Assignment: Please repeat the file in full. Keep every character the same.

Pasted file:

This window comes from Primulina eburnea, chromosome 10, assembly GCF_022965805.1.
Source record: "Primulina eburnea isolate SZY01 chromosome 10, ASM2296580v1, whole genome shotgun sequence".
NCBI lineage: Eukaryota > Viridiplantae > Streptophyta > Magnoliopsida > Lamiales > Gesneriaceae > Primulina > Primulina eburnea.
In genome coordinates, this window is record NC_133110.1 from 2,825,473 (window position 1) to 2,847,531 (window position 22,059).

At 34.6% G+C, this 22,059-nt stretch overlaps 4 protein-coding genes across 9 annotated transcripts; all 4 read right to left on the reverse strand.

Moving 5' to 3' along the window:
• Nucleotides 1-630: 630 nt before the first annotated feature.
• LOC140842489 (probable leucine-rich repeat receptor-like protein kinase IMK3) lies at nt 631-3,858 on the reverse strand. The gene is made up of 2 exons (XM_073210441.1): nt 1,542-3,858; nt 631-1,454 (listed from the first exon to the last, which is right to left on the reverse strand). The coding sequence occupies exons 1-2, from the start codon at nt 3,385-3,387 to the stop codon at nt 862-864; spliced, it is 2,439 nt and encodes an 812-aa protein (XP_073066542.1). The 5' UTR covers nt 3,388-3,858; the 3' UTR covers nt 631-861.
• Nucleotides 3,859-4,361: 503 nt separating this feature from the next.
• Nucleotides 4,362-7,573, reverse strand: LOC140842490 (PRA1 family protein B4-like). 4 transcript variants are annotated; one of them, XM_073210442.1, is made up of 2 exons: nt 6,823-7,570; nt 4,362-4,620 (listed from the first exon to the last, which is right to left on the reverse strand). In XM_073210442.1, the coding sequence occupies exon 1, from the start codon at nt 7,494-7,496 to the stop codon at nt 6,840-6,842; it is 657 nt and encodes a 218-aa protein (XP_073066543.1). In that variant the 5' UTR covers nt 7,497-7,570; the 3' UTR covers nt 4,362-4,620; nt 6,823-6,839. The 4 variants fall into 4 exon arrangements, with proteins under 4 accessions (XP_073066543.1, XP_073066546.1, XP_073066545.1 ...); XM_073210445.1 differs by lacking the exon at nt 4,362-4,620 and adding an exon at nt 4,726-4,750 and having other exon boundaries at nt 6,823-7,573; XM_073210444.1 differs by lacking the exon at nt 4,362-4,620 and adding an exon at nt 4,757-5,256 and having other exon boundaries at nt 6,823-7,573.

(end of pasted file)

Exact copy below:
This window comes from Primulina eburnea, chromosome 10, assembly GCF_022965805.1.
Source record: "Primulina eburnea isolate SZY01 chromosome 10, ASM2296580v1, whole genome shotgun sequence".
NCBI lineage: Eukaryota > Viridiplantae > Streptophyta > Magnoliopsida > Lamiales > Gesneriaceae > Primulina > Primulina eburnea.
In genome coordinates, this window is record NC_133110.1 from 2,825,473 (window position 1) to 2,847,531 (window position 22,059).

At 34.6% G+C, this 22,059-nt stretch overlaps 4 protein-coding genes across 9 annotated transcripts; all 4 read right to left on the reverse strand.

Moving 5' to 3' along the window:
• Nucleotides 1-630: 630 nt before the first annotated feature.
• LOC140842489 (probable leucine-rich repeat receptor-like protein kinase IMK3) lies at nt 631-3,858 on the reverse strand. The gene is made up of 2 exons (XM_073210441.1): nt 1,542-3,858; nt 631-1,454 (listed from the first exon to the last, which is right to left on the reverse strand). The coding sequence occupies exons 1-2, from the start codon at nt 3,385-3,387 to the stop codon at nt 862-864; spliced, it is 2,439 nt and encodes an 812-aa protein (XP_073066542.1). The 5' UTR covers nt 3,388-3,858; the 3' UTR covers nt 631-861.
• Nucleotides 3,859-4,361: 503 nt separating this feature from the next.
• Nucleotides 4,362-7,573, reverse strand: LOC140842490 (PRA1 family protein B4-like). 4 transcript variants are annotated; one of them, XM_073210442.1, is made up of 2 exons: nt 6,823-7,570; nt 4,362-4,620 (listed from the first exon to the last, which is right to left on the reverse strand). In XM_073210442.1, the coding sequence occupies exon 1, from the start codon at nt 7,494-7,496 to the stop codon at nt 6,840-6,842; it is 657 nt and encodes a 218-aa protein (XP_073066543.1). In that variant the 5' UTR covers nt 7,497-7,570; the 3' UTR covers nt 4,362-4,620; nt 6,823-6,839. The 4 variants fall into 4 exon arrangements, with proteins under 4 accessions (XP_073066543.1, XP_073066546.1, XP_073066545.1 ...); XM_073210445.1 differs by lacking the exon at nt 4,362-4,620 and adding an exon at nt 4,726-4,750 and having other exon boundaries at nt 6,823-7,573; XM_073210444.1 differs by lacking the exon at nt 4,362-4,620 and adding an exon at nt 4,757-5,256 and having other exon boundaries at nt 6,823-7,573.